‘FinTech’ is a phrase increasingly banded about in the media and in technology circles. Despite being widely used, it’s a term many – including tech savvy and knowledgeable entrepreneurs – don’t quite have a handle on. So it’s no surprise the term tends to be used in the wrong context.
A new buzzword
FinTech is radically changing our social and business environments. By that we often understand IT start-ups disrupting sectors such as mobile payments, money transfers, loans, fundraising and even asset management. Start-ups use technology to offer existing financial services at lower costs, and to offer new tech-driven solutions. At the same time, the boom of FinTech provides new opportunities for consumers and entrepreneurs alike. Companies can offer services at considerably lower costs, while the range of consumer finance products is wider than ever.
FinTech company types and expansion
The term is usually associated with start-ups that break into areas traditionally dominated by banks and other financial institutions. However, it also relates to tech companies, traditional service providers, and other market players. Globally those are large, well-established financial institutions and big tech companies (Google, Yahoo, Amazon etc.) active in the financial services. Those are companies that provide technology infrastructure for financial services transactions. Amongst them are the so-called “disruptors” – fast-moving companies, often start-ups, focused on a particular innovative technology or process. 
The technological progress has helped FinTech expansion. Progress is evident in mutual lending, non-bank loans, investment, accounting, personal finances, personal investments, crowdsourcing, payments, R&D and financial advisory. Even new currencies such as Bitcoin, have come about as a result of this progress. Some of the most popular tools are non-bank loans, crowdsourcing and money transfers. The rapid increase in the popularity of mutual lending platforms brings together lenders and borrowers. Crowdsourcing grants fast and easy access to financing from previously unknown people from around the world for some brilliant idea.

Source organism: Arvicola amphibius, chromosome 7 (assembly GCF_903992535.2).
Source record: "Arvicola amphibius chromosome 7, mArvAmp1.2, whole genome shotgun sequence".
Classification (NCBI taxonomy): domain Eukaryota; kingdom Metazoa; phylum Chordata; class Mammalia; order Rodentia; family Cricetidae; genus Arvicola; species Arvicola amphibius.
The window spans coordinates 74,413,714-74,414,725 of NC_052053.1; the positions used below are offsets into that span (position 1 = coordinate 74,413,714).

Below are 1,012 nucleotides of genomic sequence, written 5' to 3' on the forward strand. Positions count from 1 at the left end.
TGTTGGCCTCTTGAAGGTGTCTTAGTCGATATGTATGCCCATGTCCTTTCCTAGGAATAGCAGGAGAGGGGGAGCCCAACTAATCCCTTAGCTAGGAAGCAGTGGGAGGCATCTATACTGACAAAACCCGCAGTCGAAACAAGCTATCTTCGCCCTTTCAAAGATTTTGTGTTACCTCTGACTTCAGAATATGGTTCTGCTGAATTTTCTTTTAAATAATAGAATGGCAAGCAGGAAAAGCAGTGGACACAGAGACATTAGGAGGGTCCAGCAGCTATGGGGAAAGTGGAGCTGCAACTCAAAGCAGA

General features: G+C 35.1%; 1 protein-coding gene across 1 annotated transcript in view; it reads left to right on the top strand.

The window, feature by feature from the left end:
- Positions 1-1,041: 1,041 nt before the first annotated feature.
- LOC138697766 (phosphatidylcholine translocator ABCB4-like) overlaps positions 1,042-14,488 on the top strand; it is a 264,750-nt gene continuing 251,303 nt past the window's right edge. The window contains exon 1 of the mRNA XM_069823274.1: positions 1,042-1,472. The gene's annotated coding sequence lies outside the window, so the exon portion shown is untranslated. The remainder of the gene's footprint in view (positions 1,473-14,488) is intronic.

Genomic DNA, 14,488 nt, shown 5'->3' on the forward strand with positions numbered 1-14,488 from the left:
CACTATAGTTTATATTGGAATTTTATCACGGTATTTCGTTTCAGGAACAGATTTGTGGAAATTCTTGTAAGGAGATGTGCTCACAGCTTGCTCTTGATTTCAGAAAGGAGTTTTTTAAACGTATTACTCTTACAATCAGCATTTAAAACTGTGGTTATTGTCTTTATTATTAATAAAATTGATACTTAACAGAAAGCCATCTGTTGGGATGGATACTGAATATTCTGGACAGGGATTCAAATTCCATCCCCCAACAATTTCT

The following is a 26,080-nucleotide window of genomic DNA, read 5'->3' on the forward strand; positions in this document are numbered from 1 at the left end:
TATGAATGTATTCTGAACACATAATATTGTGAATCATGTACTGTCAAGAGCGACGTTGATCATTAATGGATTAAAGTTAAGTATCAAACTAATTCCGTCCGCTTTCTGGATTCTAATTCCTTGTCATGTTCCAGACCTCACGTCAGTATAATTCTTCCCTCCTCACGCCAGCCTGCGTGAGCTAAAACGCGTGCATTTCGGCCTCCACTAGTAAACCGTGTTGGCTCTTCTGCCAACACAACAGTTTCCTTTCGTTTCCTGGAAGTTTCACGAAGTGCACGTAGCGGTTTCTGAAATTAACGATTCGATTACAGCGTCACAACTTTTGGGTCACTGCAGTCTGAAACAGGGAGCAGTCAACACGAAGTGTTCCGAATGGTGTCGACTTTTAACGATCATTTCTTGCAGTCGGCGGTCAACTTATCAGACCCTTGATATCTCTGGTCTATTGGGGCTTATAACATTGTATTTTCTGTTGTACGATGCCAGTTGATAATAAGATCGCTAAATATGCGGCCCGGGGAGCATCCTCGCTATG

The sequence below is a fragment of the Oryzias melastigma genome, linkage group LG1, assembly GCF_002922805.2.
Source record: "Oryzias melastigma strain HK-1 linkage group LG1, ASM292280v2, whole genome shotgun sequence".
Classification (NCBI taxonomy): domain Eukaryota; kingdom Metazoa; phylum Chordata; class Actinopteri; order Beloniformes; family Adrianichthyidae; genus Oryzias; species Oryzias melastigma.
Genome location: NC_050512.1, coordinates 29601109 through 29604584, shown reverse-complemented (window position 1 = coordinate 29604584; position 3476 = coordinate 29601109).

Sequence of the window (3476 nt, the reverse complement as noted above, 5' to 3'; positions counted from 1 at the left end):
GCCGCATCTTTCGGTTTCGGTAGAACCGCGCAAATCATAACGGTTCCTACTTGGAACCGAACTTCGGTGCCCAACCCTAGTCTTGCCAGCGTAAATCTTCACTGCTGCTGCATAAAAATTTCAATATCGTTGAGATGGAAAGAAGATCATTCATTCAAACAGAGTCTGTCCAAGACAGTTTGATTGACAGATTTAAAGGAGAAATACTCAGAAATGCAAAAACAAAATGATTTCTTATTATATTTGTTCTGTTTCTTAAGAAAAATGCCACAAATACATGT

Cross-border money transfers, which caused quite a headache for entrepreneurs, are yet another area that innovators have completely transformed. Cross-border money transfers, which is a traditional (and expensive) banking area, was turned upside down by TransferWise. Now small companies and private individuals can transfer money much cheaper than before. Another area is non-bank loans – you can access them quickly and easily, yet the lending process is responsible.
At the backbone of FinTech growth lays rapid development of information and communication technologies during last decades and the possibilities FinTech creates. This, in turn, influences the financial habits of people – how they transfer, receive, borrow, spend and invest their money.
Significance in the modern business world and future prospects
Even though globally two thirds of bank clients use FinTech products or services, some are still faithful to traditional banks and their services. Undeniably they both have their advantages. Research shows the advantages of FinTech are agility (immediate reaction to changes in market demand), innovation and ability to attract digitally-savvy customers. Their services are used by those in favour of speed, convenience and ease of use, while banks value direct communication with their customers.
This is not going away and will only deepen. FinTech has become the “new normal”. Over the long-term, financial institutions are going to have to make some fundamental changes to their operations and adapt faster to modern requirements. Most of them still struggle with finding and implementing innovative ideas. In fact, they can learn from disruptors. Banks consider them competitors, but instead cooperation could be mutually beneficial.
Some twenty years ago it would have been unimaginable that it would take a company less than ten years from zero to rapid expansion. It took 8 years for 4finance to transform from a start-up into a successful global business with more than 2,000 employees in 17 countries across 3 continents, serving millions of customers. Each year 4finance is investing millions of euros in the development of IT systems, which are the backbone of FinTech sector. This is not money wasted. It is an investment for future growth.
FinTech may be a new kid on the block, but this kid has proven herself to be a future business model, which will force “old” market players to adapt and will provide guidance to the new ones.